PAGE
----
Since the Sept. 11 disaster that saw the total destruction of the World Trade Center in New York and several surrounding buildings, the U.S. Environmental Protection Agency and the Occupational Safety and Health Administration (OSHA), along with other city, state and federal agencies, have been conducting monitoring for a number of potentially hazardous materials, such as asbestos, lead, dioxin, and polychlorinated biphenyls (PCBs). The two agencies recently released their sampling data.
In total, EPA and OSHA have taken 835 ambient air samples in the New York City metropolitan area. EPA is currently collecting data from 16 fixed air monitors at Ground Zero and in the residential and business districts around the site, and both EPA and OSHA are using portable sampling equipment to collect data from a range of locations throughout the area.
Out of a total of 442 air samples EPA took at Ground Zero and in the immediate area, only 27 had levels of asbestos above the standard EPA uses to determine if children can re-enter a school after asbestos has been removed. EPA uses a stringent standard based upon assumptions of long-term exposure. OSHA has analyzed 67 air samples from the same area, and all were below the OSHA workplace standard for asbestos.
All 54 air samples from EPA's four monitors in New Jersey found no levels above EPA's standard. Another 162 samples were taken from EPA's monitors at the Fresh Kills landfill in Staten Island, where debris from the World Trade Center is being taken and only two exceeded EPA's standard.
Of 177 bulk dust and debris samples collected by EPA and OSHA and analyzed for asbestos, 48 had levels over one percent, the level EPA and OSHA use to define asbestos-containing material. Although early samples from water runoff into the Hudson and East Rivers showed some elevated levels of polychlorinated biphenyls (PCBs), dioxin, asbestos and metals, recent results find non-detectable levels of asbestos, and PCBs and polycyclic aromatic hydrocarbons (PAHs) and metals below the level of concern.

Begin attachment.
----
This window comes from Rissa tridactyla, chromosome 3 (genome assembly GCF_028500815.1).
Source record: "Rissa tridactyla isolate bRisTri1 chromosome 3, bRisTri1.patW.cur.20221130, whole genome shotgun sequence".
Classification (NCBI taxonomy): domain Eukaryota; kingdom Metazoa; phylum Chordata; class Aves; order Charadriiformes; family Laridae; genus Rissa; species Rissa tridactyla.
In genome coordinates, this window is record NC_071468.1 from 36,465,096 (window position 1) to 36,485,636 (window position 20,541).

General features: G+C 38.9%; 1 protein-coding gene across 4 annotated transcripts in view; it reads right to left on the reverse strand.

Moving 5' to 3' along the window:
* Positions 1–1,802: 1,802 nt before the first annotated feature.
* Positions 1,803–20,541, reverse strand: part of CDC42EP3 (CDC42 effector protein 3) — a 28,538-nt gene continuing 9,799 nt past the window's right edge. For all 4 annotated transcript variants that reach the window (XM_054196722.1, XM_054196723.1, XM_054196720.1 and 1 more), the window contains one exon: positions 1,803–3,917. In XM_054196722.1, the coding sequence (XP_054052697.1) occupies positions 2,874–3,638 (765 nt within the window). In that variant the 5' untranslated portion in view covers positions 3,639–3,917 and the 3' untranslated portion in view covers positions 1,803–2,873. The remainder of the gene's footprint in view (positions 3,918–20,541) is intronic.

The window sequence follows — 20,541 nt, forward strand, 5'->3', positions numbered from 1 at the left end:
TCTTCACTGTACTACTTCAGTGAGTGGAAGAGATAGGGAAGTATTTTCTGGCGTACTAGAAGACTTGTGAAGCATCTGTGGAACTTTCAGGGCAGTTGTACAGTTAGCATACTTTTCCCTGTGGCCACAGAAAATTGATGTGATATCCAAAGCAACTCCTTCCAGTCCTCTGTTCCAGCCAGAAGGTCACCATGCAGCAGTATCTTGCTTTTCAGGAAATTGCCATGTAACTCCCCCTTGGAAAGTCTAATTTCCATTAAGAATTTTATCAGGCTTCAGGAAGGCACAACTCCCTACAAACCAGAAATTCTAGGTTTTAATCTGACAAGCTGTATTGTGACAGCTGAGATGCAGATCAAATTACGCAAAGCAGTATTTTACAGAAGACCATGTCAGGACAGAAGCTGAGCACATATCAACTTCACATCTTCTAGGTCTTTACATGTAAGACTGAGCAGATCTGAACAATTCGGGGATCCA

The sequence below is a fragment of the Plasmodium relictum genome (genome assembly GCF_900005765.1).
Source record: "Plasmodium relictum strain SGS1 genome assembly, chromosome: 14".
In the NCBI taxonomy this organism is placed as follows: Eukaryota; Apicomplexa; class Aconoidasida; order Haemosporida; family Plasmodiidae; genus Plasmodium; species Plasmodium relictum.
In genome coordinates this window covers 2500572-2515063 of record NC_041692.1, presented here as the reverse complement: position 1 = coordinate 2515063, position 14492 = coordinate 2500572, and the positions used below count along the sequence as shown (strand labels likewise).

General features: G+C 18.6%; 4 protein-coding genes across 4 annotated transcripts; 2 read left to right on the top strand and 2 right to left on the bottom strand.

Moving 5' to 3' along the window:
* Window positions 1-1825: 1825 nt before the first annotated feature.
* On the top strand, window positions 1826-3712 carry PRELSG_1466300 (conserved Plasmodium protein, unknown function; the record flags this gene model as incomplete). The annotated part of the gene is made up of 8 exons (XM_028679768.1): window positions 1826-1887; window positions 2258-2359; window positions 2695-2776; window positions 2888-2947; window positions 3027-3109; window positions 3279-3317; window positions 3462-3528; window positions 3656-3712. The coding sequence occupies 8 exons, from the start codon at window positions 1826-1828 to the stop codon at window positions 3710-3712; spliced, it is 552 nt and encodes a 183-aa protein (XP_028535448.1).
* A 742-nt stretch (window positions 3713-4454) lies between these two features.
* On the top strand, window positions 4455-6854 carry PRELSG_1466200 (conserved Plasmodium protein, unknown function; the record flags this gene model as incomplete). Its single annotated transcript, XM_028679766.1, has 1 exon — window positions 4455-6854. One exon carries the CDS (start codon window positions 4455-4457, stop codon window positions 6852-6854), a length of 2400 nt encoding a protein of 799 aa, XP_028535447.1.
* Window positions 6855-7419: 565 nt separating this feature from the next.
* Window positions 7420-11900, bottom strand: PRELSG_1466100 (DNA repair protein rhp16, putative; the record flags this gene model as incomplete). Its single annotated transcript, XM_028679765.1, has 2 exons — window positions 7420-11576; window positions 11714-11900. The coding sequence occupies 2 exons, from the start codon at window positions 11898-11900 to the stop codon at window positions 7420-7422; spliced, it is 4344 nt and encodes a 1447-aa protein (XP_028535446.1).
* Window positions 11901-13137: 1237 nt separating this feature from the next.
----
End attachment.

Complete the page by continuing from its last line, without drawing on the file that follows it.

EPA and OSHA have also conducted sampling for the presence of metals (lead, iron oxide, zinc oxide, copper and beryllium) at Ground Zero and in surrounding areas. None of the levels of these metals have exceeded OSHA limits.
Although EPA has measured dioxin levels in and around the World Trade Center site that were at or above EPA's level for taking action, the risk from dioxin is based on long-term exposure. EPA and OSHA expect levels to diminish as soon as the remaining fires on the site are extinguished.
Of the 36 samples of volatile organic compounds (VOCs) taken around Ground Zero to assist response workers in determining the appropriate level of respiratory protection, several samples have been above the OSHA standard for workers. None presented an immediate risk to workers, and the levels are expected to decline when the fires are out.
Edited by Sandy Smith